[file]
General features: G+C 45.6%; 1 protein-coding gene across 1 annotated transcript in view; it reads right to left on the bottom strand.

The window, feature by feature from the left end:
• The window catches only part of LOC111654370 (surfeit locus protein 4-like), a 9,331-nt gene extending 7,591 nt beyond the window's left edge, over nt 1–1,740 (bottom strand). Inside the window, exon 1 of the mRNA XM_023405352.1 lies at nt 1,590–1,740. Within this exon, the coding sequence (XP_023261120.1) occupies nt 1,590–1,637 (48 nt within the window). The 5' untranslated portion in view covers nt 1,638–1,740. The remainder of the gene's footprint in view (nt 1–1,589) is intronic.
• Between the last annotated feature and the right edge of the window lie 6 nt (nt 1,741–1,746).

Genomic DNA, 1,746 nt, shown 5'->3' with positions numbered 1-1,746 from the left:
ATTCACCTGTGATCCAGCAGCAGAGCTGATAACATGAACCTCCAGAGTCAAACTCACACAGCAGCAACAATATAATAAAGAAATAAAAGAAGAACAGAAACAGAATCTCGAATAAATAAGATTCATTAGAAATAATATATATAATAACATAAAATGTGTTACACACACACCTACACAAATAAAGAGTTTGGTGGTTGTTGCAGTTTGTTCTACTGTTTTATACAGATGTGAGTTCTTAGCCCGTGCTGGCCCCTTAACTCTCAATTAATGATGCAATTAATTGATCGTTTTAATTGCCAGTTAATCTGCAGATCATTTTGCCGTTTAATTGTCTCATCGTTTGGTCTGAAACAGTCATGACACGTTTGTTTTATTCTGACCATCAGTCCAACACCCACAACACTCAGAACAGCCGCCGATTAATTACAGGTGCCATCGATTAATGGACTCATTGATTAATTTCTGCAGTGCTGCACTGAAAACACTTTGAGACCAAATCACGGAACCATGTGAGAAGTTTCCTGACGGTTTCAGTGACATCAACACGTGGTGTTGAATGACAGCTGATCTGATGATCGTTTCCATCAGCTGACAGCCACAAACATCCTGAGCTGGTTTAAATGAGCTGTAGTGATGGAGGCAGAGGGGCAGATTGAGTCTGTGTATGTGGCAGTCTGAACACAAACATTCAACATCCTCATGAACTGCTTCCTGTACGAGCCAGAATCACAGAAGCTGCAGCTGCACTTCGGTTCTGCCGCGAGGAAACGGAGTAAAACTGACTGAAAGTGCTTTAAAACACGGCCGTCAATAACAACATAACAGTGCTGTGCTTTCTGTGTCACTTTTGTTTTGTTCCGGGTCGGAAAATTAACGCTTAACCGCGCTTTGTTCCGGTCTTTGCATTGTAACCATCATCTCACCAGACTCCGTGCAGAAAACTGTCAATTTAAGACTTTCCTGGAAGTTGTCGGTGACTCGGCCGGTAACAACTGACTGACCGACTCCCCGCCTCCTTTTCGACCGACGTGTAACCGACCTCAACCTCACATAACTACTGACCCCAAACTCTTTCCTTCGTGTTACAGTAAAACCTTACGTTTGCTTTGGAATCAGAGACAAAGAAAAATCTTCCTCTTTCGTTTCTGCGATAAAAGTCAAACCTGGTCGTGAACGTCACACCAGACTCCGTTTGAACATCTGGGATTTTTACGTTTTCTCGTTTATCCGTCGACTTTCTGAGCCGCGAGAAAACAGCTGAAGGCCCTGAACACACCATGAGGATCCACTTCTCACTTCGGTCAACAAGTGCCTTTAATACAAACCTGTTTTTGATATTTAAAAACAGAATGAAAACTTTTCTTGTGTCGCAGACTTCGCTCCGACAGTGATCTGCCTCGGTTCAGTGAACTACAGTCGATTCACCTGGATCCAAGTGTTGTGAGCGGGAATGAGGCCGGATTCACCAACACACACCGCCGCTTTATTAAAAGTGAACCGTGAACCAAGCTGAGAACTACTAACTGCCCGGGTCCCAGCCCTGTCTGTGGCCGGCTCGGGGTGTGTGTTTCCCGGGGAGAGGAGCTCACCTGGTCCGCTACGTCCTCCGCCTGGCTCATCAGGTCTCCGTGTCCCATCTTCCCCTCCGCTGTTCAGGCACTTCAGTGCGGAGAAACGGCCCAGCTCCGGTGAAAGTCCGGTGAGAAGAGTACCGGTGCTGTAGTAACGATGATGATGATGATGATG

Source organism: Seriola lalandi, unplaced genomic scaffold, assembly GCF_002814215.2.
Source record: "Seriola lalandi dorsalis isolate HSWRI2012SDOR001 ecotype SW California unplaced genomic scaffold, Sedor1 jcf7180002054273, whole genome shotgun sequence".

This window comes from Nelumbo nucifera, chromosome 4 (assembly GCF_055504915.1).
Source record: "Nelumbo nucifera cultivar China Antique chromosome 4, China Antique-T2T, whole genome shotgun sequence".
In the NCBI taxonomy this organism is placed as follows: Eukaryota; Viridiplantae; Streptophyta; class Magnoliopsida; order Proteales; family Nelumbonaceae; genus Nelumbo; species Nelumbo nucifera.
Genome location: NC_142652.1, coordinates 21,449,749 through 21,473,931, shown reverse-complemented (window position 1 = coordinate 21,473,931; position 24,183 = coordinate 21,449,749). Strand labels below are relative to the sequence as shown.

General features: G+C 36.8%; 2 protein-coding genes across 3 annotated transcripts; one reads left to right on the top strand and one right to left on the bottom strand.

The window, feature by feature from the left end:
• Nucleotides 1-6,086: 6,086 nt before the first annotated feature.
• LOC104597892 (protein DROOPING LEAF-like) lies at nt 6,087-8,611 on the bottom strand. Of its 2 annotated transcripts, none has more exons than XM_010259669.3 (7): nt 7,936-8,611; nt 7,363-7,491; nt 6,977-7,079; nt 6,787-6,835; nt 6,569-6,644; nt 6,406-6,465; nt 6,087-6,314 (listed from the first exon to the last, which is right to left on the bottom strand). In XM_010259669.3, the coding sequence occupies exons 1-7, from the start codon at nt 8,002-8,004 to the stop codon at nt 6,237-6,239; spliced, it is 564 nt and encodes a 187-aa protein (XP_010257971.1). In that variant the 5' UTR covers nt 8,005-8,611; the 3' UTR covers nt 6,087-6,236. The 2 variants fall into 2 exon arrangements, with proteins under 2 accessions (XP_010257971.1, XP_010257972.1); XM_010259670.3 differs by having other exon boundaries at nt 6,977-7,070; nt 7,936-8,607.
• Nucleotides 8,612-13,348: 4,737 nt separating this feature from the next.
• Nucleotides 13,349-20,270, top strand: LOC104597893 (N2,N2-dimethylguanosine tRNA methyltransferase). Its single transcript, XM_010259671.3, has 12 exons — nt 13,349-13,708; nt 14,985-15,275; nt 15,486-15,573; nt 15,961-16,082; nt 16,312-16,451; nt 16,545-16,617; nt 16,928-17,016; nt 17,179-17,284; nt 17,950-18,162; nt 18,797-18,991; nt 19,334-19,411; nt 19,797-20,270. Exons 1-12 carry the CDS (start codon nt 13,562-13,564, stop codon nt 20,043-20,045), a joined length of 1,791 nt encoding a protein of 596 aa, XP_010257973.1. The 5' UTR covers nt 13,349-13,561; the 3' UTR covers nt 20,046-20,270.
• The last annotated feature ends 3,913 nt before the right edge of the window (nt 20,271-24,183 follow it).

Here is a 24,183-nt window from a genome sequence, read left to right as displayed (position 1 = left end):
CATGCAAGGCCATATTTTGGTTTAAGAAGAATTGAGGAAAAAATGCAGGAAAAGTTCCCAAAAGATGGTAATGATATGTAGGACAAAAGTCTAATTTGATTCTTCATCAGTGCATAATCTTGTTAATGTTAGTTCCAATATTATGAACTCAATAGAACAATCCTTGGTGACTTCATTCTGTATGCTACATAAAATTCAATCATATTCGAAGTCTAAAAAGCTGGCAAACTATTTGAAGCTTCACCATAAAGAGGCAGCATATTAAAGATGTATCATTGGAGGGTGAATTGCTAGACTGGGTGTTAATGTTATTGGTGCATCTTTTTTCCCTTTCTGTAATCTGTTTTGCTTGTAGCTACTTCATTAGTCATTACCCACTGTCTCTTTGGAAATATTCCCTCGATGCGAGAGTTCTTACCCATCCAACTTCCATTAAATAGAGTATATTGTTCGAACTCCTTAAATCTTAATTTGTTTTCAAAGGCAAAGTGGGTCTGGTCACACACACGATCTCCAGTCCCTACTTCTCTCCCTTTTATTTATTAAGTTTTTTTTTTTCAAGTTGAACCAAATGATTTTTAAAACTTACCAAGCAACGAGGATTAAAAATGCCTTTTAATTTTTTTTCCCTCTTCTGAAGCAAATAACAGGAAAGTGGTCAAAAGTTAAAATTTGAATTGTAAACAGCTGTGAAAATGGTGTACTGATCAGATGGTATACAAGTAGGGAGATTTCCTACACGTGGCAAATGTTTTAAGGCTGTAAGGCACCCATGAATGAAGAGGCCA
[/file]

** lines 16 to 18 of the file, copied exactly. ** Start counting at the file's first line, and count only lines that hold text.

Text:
• LOC104597892 (protein DROOPING LEAF-like) lies at nt 6,087-8,611 on the bottom strand. Of its 2 annotated transcripts, none has more exons than XM_010259669.3 (7): nt 7,936-8,611; nt 7,363-7,491; nt 6,977-7,079; nt 6,787-6,835; nt 6,569-6,644; nt 6,406-6,465; nt 6,087-6,314 (listed from the first exon to the last, which is right to left on the bottom strand). In XM_010259669.3, the coding sequence occupies exons 1-7, from the start codon at nt 8,002-8,004 to the stop codon at nt 6,237-6,239; spliced, it is 564 nt and encodes a 187-aa protein (XP_010257971.1). In that variant the 5' UTR covers nt 8,005-8,611; the 3' UTR covers nt 6,087-6,236. The 2 variants fall into 2 exon arrangements, with proteins under 2 accessions (XP_010257971.1, XP_010257972.1); XM_010259670.3 differs by having other exon boundaries at nt 6,977-7,070; nt 7,936-8,607.
• Nucleotides 8,612-13,348: 4,737 nt separating this feature from the next.
• Nucleotides 13,349-20,270, top strand: LOC104597893 (N2,N2-dimethylguanosine tRNA methyltransferase). Its single transcript, XM_010259671.3, has 12 exons — nt 13,349-13,708; nt 14,985-15,275; nt 15,486-15,573; nt 15,961-16,082; nt 16,312-16,451; nt 16,545-16,617; nt 16,928-17,016; nt 17,179-17,284; nt 17,950-18,162; nt 18,797-18,991; nt 19,334-19,411; nt 19,797-20,270. Exons 1-12 carry the CDS (start codon nt 13,562-13,564, stop codon nt 20,043-20,045), a joined length of 1,791 nt encoding a protein of 596 aa, XP_010257973.1. The 5' UTR covers nt 13,349-13,561; the 3' UTR covers nt 20,046-20,270.